TOKYO, Sept. 9 (Xinhua) -- Japan reported 508 new COVID-19 cases on Wednesday, bringing the nation's cumulative total to 73,337 infections, not including those related to a cruise ship quarantined near Tokyo earlier in the year.
Osaka Prefecture, in western Japan, the second hardest-hit region by the virus after Tokyo confirmed 63 new cases, bringing its total tally to 9,232 cases.
Tokyo's neighboring prefecture of Kanagawa, meanwhile, reported 106 new infections to total 5,628 cases.
Tokyo, for its added 149 new daily COVID-19 infections on Wednesday, marked the second straight day that cases have topped 100.
According to the metropolitan government's latest figures, infections in the capital of 14 million, however, have remained below the 200-mark for a sixth straight day.
Tokyo's cumulative total has now reached 22,168 COVID-19 cases, the metropolitan government said.
As for the number of those hospitalized due to COVID-19 and designated "severely ill", the latest figures showed Wednesday that cases had risen by three from the previous day to total 24 people.
Earlier this week, Tokyo Gov. Yuriko Koike said that three weeks had passed since the beginning of the Bon holiday period in Japan and she believes the number of COVID-19 cases in the capital are showing a declining trend.
Koike went on to say, however, that despite experts also concurring that infections are decreasing, the pace of the decline remains slow and as such caution is still necessary.
She called for the continued cooperation from residents and businesses in fighting the virus and urged all to thoroughly implement infection control measures.
Tokyo's alert level remains at the highest on its four-tier scale meaning "infections are spreading," although sources close to the matter said late Wednesday evening the alert level may be lowered by one notch next week along with other virus-linked easing measures.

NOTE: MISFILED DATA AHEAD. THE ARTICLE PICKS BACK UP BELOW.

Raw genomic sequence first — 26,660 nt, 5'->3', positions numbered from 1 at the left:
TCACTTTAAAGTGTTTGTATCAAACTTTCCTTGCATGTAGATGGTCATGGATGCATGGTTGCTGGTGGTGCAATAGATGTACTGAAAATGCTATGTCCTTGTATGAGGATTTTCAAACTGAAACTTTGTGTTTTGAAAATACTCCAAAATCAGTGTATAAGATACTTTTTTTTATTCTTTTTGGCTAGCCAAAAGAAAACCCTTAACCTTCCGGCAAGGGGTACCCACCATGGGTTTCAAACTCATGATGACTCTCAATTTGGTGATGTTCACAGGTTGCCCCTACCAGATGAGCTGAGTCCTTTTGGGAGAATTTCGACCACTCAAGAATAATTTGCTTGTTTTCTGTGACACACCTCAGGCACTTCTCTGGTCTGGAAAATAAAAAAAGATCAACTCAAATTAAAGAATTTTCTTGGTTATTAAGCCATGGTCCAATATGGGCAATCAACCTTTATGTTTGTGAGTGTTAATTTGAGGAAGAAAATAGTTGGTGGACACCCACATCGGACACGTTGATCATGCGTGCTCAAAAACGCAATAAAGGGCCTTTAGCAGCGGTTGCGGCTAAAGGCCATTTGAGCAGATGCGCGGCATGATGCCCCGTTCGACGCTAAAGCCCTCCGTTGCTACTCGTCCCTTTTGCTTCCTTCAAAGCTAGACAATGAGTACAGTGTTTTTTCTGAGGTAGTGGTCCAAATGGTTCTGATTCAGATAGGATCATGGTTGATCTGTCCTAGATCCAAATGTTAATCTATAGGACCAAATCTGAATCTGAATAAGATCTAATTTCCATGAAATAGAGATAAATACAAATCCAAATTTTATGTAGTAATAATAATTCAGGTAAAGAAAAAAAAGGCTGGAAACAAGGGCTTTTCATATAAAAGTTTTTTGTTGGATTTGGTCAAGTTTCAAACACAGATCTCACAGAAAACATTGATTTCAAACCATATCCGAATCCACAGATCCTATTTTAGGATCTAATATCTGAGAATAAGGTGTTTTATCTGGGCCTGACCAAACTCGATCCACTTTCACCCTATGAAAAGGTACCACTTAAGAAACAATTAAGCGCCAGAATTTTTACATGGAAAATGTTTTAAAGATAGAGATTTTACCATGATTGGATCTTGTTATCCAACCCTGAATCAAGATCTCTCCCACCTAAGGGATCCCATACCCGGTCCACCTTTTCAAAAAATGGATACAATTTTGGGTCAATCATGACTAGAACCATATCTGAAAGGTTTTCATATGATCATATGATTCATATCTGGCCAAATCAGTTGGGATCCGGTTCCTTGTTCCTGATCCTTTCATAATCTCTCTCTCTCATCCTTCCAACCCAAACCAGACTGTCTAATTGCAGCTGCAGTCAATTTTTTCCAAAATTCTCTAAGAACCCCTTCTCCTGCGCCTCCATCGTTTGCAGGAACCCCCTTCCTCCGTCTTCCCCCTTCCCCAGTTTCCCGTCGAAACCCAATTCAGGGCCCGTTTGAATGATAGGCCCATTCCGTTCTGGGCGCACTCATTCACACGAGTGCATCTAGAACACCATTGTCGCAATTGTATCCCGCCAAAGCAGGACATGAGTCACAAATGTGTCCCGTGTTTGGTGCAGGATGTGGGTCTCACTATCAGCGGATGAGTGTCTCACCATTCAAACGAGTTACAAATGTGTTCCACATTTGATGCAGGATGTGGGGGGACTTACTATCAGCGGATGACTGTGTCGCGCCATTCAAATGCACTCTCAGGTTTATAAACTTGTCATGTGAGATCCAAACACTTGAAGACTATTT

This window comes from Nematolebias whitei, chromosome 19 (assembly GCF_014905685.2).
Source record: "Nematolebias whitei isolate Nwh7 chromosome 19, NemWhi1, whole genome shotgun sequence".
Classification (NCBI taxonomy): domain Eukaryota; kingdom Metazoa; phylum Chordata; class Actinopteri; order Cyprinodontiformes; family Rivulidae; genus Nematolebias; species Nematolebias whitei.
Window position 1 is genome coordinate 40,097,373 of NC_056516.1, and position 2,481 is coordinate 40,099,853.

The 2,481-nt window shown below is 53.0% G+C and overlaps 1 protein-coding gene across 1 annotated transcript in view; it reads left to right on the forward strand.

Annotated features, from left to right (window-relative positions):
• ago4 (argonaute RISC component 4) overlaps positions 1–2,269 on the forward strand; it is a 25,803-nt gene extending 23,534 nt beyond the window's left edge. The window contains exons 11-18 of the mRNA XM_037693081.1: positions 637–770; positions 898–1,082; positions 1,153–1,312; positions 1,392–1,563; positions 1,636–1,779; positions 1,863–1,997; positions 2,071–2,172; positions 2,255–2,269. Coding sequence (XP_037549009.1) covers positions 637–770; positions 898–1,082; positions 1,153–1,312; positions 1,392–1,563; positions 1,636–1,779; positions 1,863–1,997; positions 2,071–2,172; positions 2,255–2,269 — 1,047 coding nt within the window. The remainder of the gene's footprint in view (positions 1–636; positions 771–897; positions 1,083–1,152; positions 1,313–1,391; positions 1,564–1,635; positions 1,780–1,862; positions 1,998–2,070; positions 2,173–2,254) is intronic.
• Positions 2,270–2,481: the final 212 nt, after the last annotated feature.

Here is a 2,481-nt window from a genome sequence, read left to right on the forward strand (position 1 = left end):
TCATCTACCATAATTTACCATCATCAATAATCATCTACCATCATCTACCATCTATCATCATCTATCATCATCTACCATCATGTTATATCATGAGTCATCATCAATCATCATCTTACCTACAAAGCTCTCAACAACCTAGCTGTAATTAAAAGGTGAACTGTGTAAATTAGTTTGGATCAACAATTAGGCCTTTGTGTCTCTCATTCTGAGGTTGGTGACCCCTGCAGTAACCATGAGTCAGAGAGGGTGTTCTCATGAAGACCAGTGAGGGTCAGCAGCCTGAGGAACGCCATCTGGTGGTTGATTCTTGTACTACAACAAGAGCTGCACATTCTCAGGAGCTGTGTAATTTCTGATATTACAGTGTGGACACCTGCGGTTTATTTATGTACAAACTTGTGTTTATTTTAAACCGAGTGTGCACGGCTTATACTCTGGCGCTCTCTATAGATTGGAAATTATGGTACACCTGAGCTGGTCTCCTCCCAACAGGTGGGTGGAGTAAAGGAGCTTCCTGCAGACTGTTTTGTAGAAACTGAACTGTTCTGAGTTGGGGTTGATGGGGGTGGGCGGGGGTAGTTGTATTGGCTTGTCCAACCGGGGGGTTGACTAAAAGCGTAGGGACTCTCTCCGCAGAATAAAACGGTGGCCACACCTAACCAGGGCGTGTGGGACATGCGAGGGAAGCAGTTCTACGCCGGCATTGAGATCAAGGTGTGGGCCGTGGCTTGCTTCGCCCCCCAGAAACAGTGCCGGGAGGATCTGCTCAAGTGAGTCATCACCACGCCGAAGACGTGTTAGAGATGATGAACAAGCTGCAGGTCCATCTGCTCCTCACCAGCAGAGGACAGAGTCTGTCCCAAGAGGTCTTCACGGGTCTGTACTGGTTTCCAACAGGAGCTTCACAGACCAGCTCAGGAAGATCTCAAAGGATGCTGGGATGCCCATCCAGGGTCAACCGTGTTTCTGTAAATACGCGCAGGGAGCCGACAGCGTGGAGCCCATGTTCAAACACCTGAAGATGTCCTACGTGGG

Officials on Wednesday, meanwhile, said that Japan is mulling allowing up to 20,000 spectators to attend sports, concerts and other events, from the current limit of 5,000, as COVID-19 cases are believed to be on the decline.
"We will take into account their request and consider it," Yasutoshi Nishimura, economic revitalization minister in charge of coronavirus response, told a press conference, with reference to requests being made from professional soccer and baseball leagues in Japan for the spectator cap to be raised.
Nishimura inferred that the new rule with the increased cap on the number of spectators may be put in place in time for a four-day weekend in Japan starting Sept. 19.
At a meeting slated to convene Friday, easing the spectator limit will be discussed between the government and medical experts.
The government, however, will likely maintain its rule of capping spectators at 50 percent of a venue's capacity, although may ease rules for classical music concerts or kabuki performances that do not allow people to raise their voices, sources close to the matter said Wednesday. Enditem